V. Chromaticism

# Augmented Options

Mark Gotham

Key Takeaways

• much rarer than the other three triad types (major, minor, and diminished).
• interesting for several reasons including
• that rarity itself, and
• the symmetrical construction, which creates potential flexibility and ambiguity (just like with the diminished seventh chord)
• most often seen in one of two forms:
• as III+ in harmonic minor (this being the only form in the major/minor system without chromatic alteration), and
• as a chromatic passing chord between V and I in a major key: V, V+, I.

Aren’t we forgetting something here? We’re now well into chromatic harmony, yet we’ve hardly mentioned one of the four types of ostensibly diatonic triads: we’re up to speed with augmented sixth chords, but not the augmented triad. So what is this augmented triad all about? How do composers use it? How have we neglected it so long (and why do so many textbooks brush over it altogether)?

Recall that we have four types of triads that can be constructed with major and minor thirds alone:

• Diminished triad (minor third + minor third)
• Minor triad (minor third + major third)
• Major triad (major third + minor third)
• Augmented triad (major third + major third)

So the augmented triad is part of this set of possibilities, but apparently not an equal member, at least not in the eyes of common practice composers. Clearly major and minor triads are mission critical to tonal music, and so is the diminished triad, especially in its dominant function role (as viio and as a part of V7). The augmented triad is a slightly peripheral character in relation to those protagonists.

## Always Chromatic?

Part of that rarity has to do with the structure of the major/minor system itself: III+ in harmonic minor is the only time the augmented triad appears in the major/minor system without chromatic alteration. This III+ triad is closely related to both the dominant (V) and minor tonic (i): in both cases, two scale degrees are held common and only one semitone distinguishes the chord tone which changes:

• III+ and V: $\hat5$ and $\hat7$ in common, semitone between $\hat2$ and $\hat3$;
• III+ and i: $\hat3$ and $\hat5$ in common, semitone between $\hat1$ and $\hat7$.

Overall, I’d say that the sound and usage of III+ typically suggests a dominant function. See what you think of the following example from the opening of Schubert’s “Der Atlas” (Example 1) in which:

• B♭ and D remain constant throughout ($\hat3$ and $\hat5$).
• G moves to F♯ and back ($\hat1$ and $\hat7$).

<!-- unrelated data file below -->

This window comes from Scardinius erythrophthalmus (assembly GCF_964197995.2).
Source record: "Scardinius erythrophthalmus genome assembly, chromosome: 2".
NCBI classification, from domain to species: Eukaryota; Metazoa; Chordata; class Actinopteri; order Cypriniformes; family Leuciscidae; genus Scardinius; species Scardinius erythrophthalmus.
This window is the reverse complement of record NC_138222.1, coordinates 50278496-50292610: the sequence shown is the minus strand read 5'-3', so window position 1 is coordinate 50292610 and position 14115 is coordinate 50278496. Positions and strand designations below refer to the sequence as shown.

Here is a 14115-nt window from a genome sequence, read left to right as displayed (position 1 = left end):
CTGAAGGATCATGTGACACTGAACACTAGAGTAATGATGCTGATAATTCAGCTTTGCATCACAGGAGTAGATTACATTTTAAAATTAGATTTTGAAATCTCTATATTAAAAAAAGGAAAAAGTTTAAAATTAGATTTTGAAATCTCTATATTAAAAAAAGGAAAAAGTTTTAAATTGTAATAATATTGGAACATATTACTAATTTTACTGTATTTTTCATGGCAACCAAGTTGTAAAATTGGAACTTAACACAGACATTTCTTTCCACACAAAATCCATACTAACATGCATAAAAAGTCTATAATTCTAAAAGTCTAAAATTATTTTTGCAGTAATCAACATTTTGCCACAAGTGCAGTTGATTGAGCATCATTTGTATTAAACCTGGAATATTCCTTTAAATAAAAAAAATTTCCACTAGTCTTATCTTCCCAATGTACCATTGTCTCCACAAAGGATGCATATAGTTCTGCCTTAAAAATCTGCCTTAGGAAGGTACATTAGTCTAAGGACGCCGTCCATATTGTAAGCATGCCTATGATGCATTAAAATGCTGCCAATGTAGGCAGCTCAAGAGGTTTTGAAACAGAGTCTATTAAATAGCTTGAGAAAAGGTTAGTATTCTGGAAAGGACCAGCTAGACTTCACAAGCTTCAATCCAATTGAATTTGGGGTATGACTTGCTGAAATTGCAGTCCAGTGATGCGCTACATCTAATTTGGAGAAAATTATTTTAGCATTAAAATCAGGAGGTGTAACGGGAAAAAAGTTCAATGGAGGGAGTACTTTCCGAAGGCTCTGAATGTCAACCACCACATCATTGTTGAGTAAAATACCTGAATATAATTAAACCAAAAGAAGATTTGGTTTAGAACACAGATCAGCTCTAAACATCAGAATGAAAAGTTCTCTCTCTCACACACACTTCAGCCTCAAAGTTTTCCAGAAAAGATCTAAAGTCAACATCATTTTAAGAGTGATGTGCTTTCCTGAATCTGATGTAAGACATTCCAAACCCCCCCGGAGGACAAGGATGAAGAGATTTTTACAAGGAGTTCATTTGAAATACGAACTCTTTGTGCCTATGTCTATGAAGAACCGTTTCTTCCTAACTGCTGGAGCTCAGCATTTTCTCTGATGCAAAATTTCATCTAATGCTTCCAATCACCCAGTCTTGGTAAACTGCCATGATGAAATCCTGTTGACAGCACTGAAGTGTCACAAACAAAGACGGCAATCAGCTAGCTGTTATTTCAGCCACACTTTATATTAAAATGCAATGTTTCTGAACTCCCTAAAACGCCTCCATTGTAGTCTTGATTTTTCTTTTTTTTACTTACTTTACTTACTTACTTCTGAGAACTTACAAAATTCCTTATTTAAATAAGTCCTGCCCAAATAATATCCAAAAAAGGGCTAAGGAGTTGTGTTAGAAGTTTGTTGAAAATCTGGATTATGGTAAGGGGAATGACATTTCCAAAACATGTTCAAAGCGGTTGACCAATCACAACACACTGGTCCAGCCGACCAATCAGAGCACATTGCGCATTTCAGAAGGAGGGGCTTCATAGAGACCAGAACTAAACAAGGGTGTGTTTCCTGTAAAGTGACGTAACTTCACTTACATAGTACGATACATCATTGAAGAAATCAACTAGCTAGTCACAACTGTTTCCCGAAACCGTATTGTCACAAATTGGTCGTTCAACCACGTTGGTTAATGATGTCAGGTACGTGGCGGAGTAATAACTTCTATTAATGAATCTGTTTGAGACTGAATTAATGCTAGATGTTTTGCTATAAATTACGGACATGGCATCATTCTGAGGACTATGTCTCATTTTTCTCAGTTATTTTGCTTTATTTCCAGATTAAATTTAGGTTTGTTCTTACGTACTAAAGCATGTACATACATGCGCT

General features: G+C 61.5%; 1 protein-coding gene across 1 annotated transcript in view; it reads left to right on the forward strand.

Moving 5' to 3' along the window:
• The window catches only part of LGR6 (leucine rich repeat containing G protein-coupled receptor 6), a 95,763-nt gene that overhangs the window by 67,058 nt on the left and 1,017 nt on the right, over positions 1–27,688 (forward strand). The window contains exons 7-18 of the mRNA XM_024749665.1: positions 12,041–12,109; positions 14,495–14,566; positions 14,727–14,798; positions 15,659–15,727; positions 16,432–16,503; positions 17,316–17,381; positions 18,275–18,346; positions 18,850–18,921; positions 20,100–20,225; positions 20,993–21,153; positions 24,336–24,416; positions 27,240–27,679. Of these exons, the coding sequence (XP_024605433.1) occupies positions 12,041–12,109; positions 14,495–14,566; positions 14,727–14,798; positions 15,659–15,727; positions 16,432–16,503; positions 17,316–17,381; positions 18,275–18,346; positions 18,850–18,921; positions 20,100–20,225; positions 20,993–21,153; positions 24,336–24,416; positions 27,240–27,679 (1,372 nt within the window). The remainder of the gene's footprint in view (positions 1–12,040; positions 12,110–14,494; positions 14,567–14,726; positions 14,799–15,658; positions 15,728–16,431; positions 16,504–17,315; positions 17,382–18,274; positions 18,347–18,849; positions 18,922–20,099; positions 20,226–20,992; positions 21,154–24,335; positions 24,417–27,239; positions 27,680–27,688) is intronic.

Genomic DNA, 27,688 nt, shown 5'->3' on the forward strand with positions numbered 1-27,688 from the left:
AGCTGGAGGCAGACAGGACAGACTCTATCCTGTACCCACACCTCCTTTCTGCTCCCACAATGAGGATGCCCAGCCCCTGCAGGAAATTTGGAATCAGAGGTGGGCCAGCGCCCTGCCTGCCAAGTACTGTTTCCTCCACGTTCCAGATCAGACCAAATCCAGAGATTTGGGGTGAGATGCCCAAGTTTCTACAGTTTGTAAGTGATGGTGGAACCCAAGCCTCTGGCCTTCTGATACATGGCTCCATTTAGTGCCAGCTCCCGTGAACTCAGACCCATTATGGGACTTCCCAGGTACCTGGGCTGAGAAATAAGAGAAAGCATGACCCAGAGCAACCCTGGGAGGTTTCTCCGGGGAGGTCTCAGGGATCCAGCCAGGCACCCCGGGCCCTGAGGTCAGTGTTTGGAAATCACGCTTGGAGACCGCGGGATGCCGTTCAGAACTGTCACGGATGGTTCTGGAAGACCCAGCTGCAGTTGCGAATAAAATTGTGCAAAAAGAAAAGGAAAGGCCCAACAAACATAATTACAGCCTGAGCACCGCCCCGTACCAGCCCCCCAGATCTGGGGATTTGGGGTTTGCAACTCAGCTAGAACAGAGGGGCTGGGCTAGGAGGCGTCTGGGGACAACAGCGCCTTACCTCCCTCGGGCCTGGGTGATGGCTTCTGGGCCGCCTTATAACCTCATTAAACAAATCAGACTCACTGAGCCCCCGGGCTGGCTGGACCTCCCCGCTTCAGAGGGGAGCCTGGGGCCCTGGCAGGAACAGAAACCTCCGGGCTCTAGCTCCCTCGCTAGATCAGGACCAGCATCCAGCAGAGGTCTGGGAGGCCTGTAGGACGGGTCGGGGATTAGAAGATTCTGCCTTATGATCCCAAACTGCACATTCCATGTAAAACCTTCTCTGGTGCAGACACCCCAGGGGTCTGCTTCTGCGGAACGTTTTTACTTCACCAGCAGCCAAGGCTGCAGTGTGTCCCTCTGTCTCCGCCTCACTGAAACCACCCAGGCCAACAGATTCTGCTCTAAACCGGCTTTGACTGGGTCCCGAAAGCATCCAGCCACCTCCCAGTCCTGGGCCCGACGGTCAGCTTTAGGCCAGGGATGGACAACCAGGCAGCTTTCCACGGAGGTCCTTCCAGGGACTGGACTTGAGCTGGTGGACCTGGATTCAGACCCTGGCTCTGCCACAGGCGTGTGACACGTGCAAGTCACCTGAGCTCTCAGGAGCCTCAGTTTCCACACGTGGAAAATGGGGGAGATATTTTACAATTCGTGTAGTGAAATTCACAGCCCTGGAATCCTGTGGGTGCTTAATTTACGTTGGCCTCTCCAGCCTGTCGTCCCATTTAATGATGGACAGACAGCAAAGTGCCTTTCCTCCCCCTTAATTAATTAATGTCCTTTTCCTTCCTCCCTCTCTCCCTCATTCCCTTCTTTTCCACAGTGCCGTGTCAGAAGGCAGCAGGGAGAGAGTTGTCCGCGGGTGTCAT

• This arguably gives the impression of a tonic-dominant alternation, but with very slight changes.

Here is the entire song:

The small steps between these chords relate to a key part of the “parsimonious voice leading” that’s so important to the “Neo-Riemannian” approach to harmony, which seeks to account for the extended tonal relations that become more common in the late 19th century. For more on that, see Neo-Riemannian Triadic Progressions. For now, let’s continue to look at some examples of the augmented triad in practice.

## Rarely focal

The relatively peripheral role and the rarity of augmented triads may be thought to diminish its importance, though as the price of gold, diamond, and other rare commodities attest, that very rarity can be valuable. For Schoenberg, this makes the augmented triad “better protected against banality” than the diminished triad and seventh (1911, trans. ed. 1983, p. 239).

The idea of rarity also needs unpacking: when we speak of “rarity” in harmony, we usually mean that it is unusual to see that chord in a focal role. This speaks to Richard Cohn’s observation that “when an augmented triad appears in music before 1830, its behavior is normally well regulated and unobtrusive, tucked into the middle of a phrase rather than exposed at its boundaries, passed through quickly and lacking metric accent” (2012, p. 43).

This may be true in the general case, though that’s not to say there aren’t glorious counterexamples. Example 2 sets out such an example from the “mente cordis” section that concludes the “Fecit Potentiam” of Bach’s Magnificat (1723, 1733). This is a remarkable moment: not only is there an augmented triad at all, but it is introduced by nearly full forces, spanning the full register, and after a dramatic general pause which itself is preceded by a diminished seventh. You couldn’t hope to find a clearer, more dramatically foregrounded augmented triad in any repertoire.

## Chromatic passing chord

Although there is only one diatonic form of the augmented triad (III+ in minor), there are clearly many more possibilities when we expand the remit to include chromatic alterations. Here too, however, some are more common than others. A particularly favored use sees the augmented chord as part of a chromatic passing motion from V to I in major, with the whole-tone step from $\hat2$ to $\hat3$ “filled in” with a chromatic semitone motion that gives a fleeing . This can appear in several ways:

• As a straightforward V–V+–I
• With another harmony on the initial $\hat2$: e.g., ii–V+–I
• With or without sevenths: e.g., ii7–V+7–I

Example 3, from Fanny Mendelssohn Hensel’s Gondellied (6 Lieder, Op. 1, no. 6), sets this out. Measures 19–20 can be seen as a V6/V–V+–I cadence in A (or, with sevenths, V$\mathrm{^6_5}$/V–V+7–I)​ where: